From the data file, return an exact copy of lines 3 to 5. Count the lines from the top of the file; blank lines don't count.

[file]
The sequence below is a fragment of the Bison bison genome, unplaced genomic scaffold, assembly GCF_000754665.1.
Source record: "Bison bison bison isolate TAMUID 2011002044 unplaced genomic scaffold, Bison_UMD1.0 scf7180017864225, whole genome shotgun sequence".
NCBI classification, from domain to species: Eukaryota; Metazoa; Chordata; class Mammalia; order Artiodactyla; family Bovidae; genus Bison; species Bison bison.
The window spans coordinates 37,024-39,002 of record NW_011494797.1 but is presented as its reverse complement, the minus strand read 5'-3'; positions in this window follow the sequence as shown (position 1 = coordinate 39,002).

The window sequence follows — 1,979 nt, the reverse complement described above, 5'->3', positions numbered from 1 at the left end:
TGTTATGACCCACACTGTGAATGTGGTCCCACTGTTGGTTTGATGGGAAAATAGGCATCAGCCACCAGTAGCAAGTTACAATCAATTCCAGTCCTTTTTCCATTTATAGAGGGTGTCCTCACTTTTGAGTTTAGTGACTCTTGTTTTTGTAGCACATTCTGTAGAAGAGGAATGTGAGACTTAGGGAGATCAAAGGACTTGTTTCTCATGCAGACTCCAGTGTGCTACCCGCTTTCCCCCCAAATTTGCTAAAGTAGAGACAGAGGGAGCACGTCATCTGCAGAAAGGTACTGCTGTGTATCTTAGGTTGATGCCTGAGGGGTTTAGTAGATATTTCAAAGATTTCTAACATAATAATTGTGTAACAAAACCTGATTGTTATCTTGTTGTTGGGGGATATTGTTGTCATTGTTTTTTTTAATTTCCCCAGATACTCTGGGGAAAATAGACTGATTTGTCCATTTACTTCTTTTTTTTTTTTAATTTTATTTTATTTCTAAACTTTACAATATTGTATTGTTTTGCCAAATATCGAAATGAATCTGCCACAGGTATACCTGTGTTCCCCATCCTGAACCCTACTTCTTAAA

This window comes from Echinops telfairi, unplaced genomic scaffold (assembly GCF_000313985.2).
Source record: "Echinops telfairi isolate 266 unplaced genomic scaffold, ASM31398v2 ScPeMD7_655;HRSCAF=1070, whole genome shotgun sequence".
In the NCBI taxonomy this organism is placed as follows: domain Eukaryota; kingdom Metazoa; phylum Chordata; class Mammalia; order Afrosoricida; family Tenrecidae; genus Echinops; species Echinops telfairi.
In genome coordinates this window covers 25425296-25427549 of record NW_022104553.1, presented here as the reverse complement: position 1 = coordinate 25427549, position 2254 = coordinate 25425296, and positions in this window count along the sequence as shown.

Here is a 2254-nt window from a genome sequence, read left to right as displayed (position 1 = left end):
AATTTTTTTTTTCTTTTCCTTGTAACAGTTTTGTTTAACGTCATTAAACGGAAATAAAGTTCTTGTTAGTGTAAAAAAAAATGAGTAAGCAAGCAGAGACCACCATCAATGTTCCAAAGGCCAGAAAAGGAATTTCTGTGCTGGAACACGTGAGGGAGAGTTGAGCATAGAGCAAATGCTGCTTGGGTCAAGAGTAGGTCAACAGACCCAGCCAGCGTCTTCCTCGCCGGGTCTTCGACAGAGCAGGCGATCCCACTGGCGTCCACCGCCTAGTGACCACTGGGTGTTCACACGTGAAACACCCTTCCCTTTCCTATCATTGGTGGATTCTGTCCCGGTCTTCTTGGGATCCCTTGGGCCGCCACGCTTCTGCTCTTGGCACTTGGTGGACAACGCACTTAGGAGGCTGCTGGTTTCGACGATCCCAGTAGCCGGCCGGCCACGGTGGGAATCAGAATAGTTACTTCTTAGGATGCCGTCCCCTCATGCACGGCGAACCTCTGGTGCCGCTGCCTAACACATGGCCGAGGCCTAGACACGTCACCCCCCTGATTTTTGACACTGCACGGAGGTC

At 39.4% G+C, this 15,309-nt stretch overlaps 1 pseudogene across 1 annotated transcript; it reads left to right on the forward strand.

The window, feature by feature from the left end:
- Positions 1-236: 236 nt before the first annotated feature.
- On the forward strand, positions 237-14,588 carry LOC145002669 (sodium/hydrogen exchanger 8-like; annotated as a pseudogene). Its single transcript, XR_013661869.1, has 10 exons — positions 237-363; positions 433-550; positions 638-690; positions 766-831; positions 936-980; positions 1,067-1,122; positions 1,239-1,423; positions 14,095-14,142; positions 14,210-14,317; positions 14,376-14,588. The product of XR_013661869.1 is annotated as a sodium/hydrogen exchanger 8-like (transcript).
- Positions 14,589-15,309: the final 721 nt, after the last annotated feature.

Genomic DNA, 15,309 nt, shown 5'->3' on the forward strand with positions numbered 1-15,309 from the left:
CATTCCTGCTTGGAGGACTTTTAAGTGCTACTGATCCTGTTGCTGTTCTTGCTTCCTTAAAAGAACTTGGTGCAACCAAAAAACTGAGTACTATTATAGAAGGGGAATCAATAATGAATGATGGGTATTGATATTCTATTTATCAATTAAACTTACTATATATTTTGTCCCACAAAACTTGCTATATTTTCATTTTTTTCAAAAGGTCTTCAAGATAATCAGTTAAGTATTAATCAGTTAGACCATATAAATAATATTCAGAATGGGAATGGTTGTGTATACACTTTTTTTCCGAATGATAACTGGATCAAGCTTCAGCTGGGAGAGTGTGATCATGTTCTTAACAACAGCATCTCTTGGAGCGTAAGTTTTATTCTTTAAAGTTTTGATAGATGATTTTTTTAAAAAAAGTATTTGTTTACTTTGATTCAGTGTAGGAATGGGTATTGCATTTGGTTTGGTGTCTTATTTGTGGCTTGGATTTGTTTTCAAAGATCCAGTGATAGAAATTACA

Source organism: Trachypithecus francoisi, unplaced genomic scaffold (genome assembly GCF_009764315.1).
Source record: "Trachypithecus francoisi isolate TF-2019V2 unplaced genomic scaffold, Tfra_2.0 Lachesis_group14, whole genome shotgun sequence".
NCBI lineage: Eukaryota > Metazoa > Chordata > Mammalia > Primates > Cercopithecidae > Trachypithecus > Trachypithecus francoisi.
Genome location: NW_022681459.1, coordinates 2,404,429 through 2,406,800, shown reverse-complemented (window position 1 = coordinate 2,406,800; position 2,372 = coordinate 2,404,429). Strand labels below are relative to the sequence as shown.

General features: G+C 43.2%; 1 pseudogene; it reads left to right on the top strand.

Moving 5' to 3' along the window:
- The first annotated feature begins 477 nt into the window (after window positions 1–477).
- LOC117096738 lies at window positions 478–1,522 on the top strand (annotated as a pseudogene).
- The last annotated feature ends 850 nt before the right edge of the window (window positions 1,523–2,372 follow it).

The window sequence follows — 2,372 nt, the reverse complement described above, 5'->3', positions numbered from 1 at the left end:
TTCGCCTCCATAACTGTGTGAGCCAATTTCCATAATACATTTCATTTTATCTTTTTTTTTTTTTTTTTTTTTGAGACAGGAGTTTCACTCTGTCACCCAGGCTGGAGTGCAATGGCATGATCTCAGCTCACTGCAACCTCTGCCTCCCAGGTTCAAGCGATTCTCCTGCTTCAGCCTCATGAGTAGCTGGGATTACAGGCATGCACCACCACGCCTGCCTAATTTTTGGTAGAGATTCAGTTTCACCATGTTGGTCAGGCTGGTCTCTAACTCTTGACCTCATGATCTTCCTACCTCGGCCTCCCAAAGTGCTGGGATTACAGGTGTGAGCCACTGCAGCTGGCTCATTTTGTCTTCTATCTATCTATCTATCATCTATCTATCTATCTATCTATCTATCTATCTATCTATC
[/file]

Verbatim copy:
NCBI classification, from domain to species: Eukaryota; Metazoa; Chordata; class Mammalia; order Artiodactyla; family Bovidae; genus Bison; species Bison bison.
The window spans coordinates 37,024-39,002 of record NW_011494797.1 but is presented as its reverse complement, the minus strand read 5'-3'; positions in this window follow the sequence as shown (position 1 = coordinate 39,002).

The window sequence follows — 1,979 nt, the reverse complement described above, 5'->3', positions numbered from 1 at the left end: